The Stroud noiseniks are currently gnashing their way into the hearts and minds of the UK’s rock scene have enjoyed some impressive support slots to the likes of Refused, Tonight Alive, Lower Than Atlantis and Frank Carter and the Rattlesnakes, and with the release of their Be Nice EP, their destiny is surely to top bills the world over.
Oli Holbrook is the man laying down the punky but skilled beats behind vocalist/bassist Becky Blomfield’s snarling vocals, and more hooks and riffs than you can shake a stick at. Check out the grunge-y power pop of ‘Owning Your Okayness’ to see just what the tooth fairy is so afraid of.
So Oli, what was your introduction to drumming?
“My parents bought me a tiny bongo for Christmas when I was six and I played it all day until it broke, they then eventually decided to buy me a kit on which I began to learn as many Green Day and Slipknot songs as I could before I eventually started musical education and really started to zone in on rudiments and technique.”
Who are your drumming heroes?
“Growing up, drummers such as Tre Cool and Joey Jordison blew my mind with how frantically and fast they could play, however as I grew older drummers such as Eric Moore, Chris Coleman and Travis Barker began to capture my attention with how they managed to combine all aspects of drums together and apply them to all situations and genres.”
Which Milk Teeth song perfectly captures your sound and style?
“I would have to say two songs: Owning Your Okayness, which is our latest single, it’s a lot slower paced and really gave me a chance to groove down and write some interesting fills. However, Brain Food off our debut album Vile Child is faster paced and is frantic, allowing me to do what I do best!”
What’s the best drumming advice you have been given?
“Practise as many rudiments as much as you can and really build the best foundation you can. Never limit your achievement, nothing is impossible and you’re never too good to stop learning.”
What gear are you using?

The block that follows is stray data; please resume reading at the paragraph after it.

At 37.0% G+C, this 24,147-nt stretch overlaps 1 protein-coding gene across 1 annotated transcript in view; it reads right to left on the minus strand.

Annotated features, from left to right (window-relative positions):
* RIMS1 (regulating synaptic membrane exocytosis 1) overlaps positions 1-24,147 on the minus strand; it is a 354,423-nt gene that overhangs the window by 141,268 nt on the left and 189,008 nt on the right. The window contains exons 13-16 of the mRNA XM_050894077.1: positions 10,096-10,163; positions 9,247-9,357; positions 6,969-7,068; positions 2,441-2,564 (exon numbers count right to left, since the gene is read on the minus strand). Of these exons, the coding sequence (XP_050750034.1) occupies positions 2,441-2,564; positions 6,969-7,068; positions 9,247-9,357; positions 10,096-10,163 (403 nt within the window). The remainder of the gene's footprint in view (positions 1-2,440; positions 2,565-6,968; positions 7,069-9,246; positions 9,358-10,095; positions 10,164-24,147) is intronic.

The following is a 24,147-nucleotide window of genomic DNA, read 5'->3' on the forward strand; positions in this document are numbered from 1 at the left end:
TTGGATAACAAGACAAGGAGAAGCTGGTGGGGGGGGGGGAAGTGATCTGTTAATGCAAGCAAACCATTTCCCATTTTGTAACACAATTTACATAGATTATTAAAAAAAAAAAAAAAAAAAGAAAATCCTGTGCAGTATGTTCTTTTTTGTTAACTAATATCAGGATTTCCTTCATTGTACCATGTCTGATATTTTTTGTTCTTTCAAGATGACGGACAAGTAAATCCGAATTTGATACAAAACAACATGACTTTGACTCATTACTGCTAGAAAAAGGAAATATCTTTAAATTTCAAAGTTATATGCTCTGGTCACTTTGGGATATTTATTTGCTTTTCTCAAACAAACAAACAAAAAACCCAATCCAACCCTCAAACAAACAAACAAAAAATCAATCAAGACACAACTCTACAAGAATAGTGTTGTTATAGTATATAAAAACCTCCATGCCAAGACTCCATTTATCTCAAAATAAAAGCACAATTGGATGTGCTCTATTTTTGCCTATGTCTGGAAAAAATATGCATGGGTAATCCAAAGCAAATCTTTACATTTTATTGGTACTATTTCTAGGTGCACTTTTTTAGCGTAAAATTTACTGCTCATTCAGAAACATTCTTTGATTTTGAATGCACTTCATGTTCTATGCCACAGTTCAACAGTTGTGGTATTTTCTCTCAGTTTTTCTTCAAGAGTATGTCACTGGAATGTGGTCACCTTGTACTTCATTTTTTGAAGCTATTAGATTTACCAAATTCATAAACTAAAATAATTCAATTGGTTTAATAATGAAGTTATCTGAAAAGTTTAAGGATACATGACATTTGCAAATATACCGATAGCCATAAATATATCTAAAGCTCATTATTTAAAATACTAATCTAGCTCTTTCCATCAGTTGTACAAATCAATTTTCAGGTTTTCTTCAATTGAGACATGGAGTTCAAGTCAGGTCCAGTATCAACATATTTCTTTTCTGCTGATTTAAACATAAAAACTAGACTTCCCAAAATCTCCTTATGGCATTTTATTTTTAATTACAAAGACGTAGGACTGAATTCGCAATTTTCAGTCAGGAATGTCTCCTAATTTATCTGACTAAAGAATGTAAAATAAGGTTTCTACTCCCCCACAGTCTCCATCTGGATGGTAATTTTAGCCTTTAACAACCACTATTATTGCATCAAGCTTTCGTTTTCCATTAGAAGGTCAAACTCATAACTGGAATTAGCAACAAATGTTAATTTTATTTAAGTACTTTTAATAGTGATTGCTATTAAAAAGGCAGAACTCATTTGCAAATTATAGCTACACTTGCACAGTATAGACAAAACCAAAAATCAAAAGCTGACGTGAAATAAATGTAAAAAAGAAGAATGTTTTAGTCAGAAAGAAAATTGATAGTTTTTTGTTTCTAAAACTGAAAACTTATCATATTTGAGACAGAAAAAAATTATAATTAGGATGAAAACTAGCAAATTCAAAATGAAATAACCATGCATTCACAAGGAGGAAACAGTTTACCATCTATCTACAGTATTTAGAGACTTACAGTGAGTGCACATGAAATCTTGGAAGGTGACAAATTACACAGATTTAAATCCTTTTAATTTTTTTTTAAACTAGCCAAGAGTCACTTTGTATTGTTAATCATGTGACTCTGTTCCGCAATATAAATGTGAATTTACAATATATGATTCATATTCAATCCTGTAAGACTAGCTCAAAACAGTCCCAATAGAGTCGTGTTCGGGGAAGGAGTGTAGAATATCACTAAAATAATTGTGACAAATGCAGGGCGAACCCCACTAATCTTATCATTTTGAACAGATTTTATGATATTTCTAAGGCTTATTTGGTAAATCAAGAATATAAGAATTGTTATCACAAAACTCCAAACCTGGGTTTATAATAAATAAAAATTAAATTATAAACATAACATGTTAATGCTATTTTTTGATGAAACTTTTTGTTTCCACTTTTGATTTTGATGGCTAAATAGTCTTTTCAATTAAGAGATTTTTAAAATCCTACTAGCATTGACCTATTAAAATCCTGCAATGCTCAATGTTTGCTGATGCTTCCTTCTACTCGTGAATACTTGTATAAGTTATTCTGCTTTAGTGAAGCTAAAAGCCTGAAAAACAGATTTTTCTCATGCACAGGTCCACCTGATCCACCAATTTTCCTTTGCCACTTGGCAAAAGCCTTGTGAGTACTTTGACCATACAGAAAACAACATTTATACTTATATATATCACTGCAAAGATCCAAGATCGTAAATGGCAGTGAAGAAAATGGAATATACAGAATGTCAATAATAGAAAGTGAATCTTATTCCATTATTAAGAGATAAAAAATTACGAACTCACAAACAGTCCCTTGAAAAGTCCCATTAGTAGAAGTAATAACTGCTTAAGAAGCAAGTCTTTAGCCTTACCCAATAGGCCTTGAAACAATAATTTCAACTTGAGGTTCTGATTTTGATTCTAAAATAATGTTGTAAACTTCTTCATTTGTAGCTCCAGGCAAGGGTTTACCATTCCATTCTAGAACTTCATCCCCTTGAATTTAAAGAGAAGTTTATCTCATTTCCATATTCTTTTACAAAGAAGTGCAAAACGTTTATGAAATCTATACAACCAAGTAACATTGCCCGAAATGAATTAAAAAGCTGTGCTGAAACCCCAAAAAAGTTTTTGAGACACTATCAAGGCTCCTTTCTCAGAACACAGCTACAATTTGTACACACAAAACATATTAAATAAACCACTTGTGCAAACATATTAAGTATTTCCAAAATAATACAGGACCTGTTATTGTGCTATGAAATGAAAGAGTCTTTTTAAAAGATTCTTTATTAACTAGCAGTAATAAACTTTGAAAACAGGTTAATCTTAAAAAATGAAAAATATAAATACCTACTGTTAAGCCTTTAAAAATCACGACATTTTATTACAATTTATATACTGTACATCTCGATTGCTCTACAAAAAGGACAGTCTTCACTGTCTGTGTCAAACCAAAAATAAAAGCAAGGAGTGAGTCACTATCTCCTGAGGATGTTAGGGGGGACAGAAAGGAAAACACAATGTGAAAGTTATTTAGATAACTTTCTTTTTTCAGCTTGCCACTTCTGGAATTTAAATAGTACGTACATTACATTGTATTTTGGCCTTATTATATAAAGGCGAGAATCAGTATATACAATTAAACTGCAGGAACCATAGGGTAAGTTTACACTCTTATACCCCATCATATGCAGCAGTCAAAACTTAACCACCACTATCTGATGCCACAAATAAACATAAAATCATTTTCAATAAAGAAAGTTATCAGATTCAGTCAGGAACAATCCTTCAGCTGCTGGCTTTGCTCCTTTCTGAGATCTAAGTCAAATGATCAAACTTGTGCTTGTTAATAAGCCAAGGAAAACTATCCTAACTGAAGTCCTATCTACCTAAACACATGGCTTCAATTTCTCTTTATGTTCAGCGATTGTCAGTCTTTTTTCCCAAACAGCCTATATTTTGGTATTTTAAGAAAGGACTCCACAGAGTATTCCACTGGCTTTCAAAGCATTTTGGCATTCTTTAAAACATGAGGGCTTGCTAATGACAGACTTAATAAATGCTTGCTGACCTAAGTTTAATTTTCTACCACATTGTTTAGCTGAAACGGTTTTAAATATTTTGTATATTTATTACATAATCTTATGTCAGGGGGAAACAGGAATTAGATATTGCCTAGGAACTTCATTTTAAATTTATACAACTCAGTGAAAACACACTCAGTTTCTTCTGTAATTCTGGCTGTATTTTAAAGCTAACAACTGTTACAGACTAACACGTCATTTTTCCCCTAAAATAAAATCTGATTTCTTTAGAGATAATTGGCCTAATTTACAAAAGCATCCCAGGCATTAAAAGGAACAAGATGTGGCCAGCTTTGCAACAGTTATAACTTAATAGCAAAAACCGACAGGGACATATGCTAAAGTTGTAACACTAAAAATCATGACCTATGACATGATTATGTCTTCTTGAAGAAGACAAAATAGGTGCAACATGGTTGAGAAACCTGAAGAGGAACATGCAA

“I use TRX cymbals using BRTs and LTDs, they’re super-solid cymbals and give me that extra kick on bigger stages. I play a Mapex Meridian Birch kit, which I’ve had for six years and is still in great condition. It has delivered so much punch and durability over extensive years of touring and shows. And, finally, I use a Pearl Demonator pedal, which has been incredibly durable and delivers so much power.”
What is the one piece of gear you couldn’t live without?
“My Evans Hybrid snare head, it delivers so much attack live and is so durable it really cuts through on noisier stages and can hold on for more shows. For the cost and shelf life of this head it’s really good value for money and simply sounds amazing.”
What was the first kit you ever owned?
“My mum bought me an unbranded old kit for Christmas when I was eight and I battered it for years until we moved to a busier street meaning I couldn’t play an acoustic. But despite it lacking in quality compared to other kits I still miss it. Then I moved on to owning my Mapex when I needed something much more durable for touring.”
How do you approach playing live with Milk Teeth?
“Warming up is so important to me, because our live shows are very physical it can put massive strain on your body, so stretching using a practice pad and small workouts are key for me. However, reaching a calm mental state is also key to being comfortable and also being able to deliver a performance. Listening to music on headphones and going into my own world half an hour before a show is how I reach that state.”
What’s the key to a great live performance?
“Expressing yourself is so important, playing music for me is like therapy and I feel like I lose any sort of care when I’m behind my kit, so everything comes out within that time. Combining this and discipline are very hard but when you find the right balance this what makes for a tight set but also a memorable one.”
Do you work off the guitar or bass in creating parts and grooves?
“I work very tightly with the bass most of the time and try to create a solid foundation for guitars to work off of, however sometimes certain guitar licks do inspire fills and grooves. Certain chords make you want to move your groove onto different areas of the kit and really try to lock in and create something that really flows and sounds interesting.”
What has been the proudest moment of your career to date?
“Playing Reading Festival with my mum side-stage. She has always supported and pushed me in my career and to be able to show her the journey from my first battered kit to playing a festival I dreamt about since I was a kid, was incredibly special to me.”